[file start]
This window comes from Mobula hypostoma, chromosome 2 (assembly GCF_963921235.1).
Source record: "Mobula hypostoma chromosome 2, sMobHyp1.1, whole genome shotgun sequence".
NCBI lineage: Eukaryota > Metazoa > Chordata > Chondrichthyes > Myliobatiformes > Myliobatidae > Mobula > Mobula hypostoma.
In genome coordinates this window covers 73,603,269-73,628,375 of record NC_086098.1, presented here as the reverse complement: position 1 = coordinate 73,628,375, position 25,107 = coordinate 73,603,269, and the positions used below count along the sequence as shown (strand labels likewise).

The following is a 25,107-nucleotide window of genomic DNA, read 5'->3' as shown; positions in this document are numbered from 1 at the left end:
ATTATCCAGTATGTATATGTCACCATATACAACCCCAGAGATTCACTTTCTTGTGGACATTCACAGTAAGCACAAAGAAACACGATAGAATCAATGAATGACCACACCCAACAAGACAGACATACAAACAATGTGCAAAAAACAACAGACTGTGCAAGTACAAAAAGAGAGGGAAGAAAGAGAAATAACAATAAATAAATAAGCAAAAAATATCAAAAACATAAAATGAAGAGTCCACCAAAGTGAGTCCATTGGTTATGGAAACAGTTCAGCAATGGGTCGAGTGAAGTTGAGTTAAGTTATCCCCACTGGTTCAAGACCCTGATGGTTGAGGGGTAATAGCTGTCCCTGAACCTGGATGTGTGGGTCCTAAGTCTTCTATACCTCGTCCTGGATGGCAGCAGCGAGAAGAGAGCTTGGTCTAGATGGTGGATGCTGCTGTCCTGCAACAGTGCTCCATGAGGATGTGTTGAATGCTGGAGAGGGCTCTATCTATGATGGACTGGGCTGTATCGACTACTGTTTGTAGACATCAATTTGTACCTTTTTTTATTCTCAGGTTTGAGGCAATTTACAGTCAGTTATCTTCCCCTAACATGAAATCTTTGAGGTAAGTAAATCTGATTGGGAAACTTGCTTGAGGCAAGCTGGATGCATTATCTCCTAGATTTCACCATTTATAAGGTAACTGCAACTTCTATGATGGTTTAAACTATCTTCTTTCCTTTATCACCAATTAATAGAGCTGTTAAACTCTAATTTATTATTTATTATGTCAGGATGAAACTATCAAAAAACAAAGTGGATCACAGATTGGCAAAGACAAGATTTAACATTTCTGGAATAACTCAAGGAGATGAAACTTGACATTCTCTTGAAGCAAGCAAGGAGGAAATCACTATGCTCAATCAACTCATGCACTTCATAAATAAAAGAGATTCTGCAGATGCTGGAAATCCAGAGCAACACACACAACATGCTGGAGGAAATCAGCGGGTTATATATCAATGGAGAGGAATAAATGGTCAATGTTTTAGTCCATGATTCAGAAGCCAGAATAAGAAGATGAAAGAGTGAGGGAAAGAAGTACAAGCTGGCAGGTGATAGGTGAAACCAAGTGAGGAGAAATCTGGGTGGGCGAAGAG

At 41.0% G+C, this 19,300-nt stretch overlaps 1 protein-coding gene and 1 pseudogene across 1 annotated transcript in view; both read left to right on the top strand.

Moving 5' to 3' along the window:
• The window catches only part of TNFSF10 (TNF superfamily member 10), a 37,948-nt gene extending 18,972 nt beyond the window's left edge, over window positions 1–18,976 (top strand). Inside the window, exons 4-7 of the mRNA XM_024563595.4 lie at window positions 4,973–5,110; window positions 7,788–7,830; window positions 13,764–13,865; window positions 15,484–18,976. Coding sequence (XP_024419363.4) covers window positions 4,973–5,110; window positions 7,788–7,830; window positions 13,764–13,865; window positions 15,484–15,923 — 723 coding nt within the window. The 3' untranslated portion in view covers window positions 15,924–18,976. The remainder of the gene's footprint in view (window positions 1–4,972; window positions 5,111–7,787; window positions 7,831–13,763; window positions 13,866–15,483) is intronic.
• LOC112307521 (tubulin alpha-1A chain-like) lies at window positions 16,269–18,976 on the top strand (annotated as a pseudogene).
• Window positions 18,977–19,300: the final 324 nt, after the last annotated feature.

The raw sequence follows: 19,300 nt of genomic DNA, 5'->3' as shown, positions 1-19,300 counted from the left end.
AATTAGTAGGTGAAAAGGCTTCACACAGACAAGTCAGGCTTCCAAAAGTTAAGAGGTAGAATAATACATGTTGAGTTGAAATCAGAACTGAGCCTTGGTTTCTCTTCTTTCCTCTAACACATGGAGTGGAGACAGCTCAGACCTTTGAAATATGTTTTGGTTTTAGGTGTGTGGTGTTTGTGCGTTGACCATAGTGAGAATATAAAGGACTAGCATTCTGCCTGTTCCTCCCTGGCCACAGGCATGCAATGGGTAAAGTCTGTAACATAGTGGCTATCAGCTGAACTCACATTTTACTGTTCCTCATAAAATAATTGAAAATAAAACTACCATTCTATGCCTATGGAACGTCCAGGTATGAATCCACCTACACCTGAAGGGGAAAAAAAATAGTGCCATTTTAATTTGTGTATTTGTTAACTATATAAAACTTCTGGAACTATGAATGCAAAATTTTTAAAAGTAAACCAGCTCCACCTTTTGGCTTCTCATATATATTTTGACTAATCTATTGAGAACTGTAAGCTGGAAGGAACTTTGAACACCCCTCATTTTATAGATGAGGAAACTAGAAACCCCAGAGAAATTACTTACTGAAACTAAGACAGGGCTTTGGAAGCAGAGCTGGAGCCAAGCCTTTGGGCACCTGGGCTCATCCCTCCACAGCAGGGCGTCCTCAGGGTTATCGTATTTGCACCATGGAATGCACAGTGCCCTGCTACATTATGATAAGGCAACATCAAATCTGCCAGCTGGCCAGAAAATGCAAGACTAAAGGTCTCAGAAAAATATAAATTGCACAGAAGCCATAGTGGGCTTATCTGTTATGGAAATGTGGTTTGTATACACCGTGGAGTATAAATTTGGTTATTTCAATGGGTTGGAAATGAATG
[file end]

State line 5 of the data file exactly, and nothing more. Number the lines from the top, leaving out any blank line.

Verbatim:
The following is a 25,107-nucleotide window of genomic DNA, read 5'->3' as shown; positions in this document are numbered from 1 at the left end: